The “Fuck” Scene

11 Nov

For last Thursday’s in-class “hypothetical pedagogy” exercise, our group used the infamous “Fuck” scene from the fourth episode of the first season of The Wire as a springboard for further discussion about how The Wire deviates from or challenges the conventional narrative strategies employed by most procedural crime dramas, in a lesson tailored to a high school demographic (with access to hypothetical permission slips and cool parents, of course). In case this doesn’t ring a bell, for whatever reason, or if you’re an outsider stumbling upon this blog, it’s the scene where McNulty and Bunk are investigating the scene of a murder and piecing together the clues, all while saying or muttering “fuck,” or variations of “fuck.”

The scene is both hilarious and brilliantly self-reflexive in its eschewing of redundant dialogue as an expository device, a narrative strategy prevalent in many crime scene investigations conducted in Law and Order, in favor of essentially-nonverbal, visual exposition that ultimately provides the same amount of narrative information. Implicit in a scene that is so minimal and economical in its exposition is a level of trust that a writer has with the viewer (whose spellbound spectatorship is figured by the landlord in this scene), which is often a safe assumption to make with HBO’s audience — in other words, if you’re not closely following the series of connections being made by McNulty and Bunk, then the final discovery of the bullet jacket in the grass might not be such a satisfying revelation. Indeed, information is rarely ever spoon-fed through cheap expository devices in a narratively complex show like The Wire, although the pilot does at one point break this principle by turning to a flashback to clarify a connection between the Gant murder and an earlier courtroom testimony. In the commentary track for the pilot, David Simon expresses how he was very much against relying on this time-manipulation device because it disrupted the organic, linear momentum of the narrative, and perhaps momentarily undermined its style of realism; although, as someone who often struggles to follow or keep up with the logical flow, jargon, and pace of the series, I definitely appreciated it and thought it effectively visualized an internal moment of epiphany.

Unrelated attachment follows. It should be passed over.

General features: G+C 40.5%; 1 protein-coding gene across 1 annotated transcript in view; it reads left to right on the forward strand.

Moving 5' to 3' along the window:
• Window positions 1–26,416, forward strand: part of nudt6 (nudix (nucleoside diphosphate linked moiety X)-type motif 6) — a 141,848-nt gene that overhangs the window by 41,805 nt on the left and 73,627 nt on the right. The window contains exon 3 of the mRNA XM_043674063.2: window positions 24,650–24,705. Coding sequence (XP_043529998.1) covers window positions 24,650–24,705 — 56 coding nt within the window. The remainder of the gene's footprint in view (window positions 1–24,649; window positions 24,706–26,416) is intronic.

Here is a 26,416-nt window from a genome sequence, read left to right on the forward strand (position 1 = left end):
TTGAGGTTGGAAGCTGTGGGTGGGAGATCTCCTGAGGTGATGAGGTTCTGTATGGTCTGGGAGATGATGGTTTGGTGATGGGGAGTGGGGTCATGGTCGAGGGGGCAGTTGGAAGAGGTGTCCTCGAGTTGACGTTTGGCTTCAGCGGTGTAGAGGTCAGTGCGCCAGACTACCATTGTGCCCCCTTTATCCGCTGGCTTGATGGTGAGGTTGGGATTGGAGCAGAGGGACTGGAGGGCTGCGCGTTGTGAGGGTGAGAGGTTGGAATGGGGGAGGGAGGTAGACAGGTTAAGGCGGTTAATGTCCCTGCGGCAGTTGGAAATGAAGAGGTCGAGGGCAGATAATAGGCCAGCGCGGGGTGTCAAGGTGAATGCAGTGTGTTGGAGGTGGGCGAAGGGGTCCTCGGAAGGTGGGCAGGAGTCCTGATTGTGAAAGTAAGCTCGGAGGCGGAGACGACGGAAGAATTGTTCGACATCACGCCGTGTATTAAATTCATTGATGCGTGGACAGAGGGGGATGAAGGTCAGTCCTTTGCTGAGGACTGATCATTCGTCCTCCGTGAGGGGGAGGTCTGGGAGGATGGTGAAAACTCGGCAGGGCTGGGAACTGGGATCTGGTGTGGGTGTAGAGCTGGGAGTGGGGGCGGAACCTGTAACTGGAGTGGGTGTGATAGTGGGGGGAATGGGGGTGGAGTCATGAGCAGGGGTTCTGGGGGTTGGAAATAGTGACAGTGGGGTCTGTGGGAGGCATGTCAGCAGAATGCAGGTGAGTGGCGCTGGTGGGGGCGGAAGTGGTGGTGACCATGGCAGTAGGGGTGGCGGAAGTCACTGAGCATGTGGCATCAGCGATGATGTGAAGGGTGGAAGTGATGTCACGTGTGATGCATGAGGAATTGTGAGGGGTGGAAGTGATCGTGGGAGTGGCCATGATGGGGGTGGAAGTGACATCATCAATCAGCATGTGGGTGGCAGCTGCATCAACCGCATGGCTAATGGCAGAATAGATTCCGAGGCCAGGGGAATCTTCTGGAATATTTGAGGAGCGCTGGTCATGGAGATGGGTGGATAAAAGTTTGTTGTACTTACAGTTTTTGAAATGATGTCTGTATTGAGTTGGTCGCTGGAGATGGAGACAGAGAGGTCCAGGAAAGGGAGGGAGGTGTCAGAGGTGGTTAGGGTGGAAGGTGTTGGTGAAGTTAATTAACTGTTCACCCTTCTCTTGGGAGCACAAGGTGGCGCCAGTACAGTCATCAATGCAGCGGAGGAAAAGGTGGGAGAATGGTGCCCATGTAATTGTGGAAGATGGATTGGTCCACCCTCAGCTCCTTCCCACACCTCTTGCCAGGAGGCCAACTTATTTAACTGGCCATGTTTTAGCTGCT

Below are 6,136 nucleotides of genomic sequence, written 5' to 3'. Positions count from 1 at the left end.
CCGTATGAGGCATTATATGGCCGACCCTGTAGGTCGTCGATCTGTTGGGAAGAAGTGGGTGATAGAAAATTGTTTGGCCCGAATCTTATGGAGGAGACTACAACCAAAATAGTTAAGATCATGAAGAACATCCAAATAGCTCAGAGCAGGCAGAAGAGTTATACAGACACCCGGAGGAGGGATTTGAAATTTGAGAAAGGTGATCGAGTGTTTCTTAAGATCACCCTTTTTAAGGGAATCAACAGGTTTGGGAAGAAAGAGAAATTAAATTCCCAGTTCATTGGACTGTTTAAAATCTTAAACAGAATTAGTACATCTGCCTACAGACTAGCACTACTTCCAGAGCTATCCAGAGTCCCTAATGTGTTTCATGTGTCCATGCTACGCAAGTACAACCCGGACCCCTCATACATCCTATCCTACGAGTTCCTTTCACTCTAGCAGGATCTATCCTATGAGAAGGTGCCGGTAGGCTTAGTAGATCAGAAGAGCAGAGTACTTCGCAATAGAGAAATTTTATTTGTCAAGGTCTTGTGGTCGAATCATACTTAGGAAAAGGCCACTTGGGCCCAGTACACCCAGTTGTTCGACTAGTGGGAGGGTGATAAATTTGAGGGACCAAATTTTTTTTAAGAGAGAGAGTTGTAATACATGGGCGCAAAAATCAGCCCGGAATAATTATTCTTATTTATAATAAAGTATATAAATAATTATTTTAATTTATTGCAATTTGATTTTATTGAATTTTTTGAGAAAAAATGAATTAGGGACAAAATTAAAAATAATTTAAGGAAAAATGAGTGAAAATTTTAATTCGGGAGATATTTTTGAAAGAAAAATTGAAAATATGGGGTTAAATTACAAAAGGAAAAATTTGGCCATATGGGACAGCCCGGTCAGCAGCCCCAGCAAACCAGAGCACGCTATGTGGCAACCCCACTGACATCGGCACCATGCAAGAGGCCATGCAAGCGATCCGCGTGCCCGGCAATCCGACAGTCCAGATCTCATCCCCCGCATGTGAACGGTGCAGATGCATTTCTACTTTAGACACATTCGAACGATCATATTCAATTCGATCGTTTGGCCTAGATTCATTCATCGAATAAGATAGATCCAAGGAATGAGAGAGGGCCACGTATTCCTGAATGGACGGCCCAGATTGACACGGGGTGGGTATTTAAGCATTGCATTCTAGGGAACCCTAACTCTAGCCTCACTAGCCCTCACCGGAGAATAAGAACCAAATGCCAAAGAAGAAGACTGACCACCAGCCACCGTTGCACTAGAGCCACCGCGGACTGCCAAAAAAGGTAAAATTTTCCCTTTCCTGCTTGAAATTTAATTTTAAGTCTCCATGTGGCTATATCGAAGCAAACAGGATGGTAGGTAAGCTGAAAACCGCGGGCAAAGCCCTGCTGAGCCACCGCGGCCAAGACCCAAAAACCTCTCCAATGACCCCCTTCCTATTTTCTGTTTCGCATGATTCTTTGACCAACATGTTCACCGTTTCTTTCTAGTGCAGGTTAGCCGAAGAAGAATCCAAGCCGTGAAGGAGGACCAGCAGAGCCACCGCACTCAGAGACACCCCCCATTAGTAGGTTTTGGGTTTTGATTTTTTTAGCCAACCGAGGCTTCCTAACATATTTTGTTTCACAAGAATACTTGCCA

One Response to “The “Fuck” Scene”

  1. Alessio Franko November 11, 2012 at 10:57 pm #

    That scene marks a really important moment in a watch-through of The Wire, specifically when we viewers come to understand that profanity in the show is not just there because it’s HBO and it’s allowed. As you point out, profanity is an integral part of storytelling in the show. Trying to write an episode of The Wire without regular swearing would be a fool’s errand – it just wouldn’t be the same show.

    I see profanity in the show as the linchpin allowing it to maintain its incredibly dense tapestry of details while also having access to its intense, universally felt pathos. Following from that, of course, the show also finds its greatest moments of pathos when there is NO swearing. Omar’s scream at the sight of his boyfriend’s corpse is one of the more chilling in this season, the nonverbal catharsis so impactful after rounds and rounds of profanity. Omar also shows how vocabulary is a sign of social structure. The police and the gang both have their own unique vocabularies of swearing (for instance, “motherfucker” is predominantly used by the gang members), but Omar, enjoying a peripheral engagement with every institution less broad than “The Game” is the only character who never swears.

    I leave you with this. It is a must-watch:

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